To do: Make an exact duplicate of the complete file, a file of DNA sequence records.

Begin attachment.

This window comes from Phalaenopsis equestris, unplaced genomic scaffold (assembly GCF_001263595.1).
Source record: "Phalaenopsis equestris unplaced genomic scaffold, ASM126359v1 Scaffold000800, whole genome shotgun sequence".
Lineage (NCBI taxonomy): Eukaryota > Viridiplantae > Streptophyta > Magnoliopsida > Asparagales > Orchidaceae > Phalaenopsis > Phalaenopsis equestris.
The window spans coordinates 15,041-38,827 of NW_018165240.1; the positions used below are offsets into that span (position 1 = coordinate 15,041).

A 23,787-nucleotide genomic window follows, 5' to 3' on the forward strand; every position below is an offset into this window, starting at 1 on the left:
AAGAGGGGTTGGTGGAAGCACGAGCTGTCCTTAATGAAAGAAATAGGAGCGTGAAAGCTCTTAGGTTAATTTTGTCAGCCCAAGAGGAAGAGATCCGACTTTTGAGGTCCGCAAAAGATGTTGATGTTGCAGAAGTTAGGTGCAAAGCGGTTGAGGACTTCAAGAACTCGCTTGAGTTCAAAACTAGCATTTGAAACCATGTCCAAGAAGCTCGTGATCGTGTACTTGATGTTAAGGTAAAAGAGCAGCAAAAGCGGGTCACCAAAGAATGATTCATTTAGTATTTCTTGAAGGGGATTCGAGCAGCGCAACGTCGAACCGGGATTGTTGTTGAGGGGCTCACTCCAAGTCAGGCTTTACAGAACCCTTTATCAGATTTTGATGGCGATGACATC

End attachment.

This window comes from Phalaenopsis equestris, unplaced genomic scaffold (assembly GCF_001263595.1).
Source record: "Phalaenopsis equestris unplaced genomic scaffold, ASM126359v1 Scaffold000800, whole genome shotgun sequence".
Lineage (NCBI taxonomy): Eukaryota > Viridiplantae > Streptophyta > Magnoliopsida > Asparagales > Orchidaceae > Phalaenopsis > Phalaenopsis equestris.
The window spans coordinates 15,041-38,827 of NW_018165240.1; the positions used below are offsets into that span (position 1 = coordinate 15,041).

A 23,787-nucleotide genomic window follows, 5' to 3' on the forward strand; every position below is an offset into this window, starting at 1 on the left:
AAGAGGGGTTGGTGGAAGCACGAGCTGTCCTTAATGAAAGAAATAGGAGCGTGAAAGCTCTTAGGTTAATTTTGTCAGCCCAAGAGGAAGAGATCCGACTTTTGAGGTCCGCAAAAGATGTTGATGTTGCAGAAGTTAGGTGCAAAGCGGTTGAGGACTTCAAGAACTCGCTTGAGTTCAAAACTAGCATTTGAAACCATGTCCAAGAAGCTCGTGATCGTGTACTTGATGTTAAGGTAAAAGAGCAGCAAAAGCGGGTCACCAAAGAATGATTCATTTAGTATTTCTTGAAGGGGATTCGAGCAGCGCAACGTCGAACCGGGATTGTTGTTGAGGGGCTCACTCCAAGTCAGGCTTTACAGAACCCTTTATCAGATTTTGATGGCGATGACATC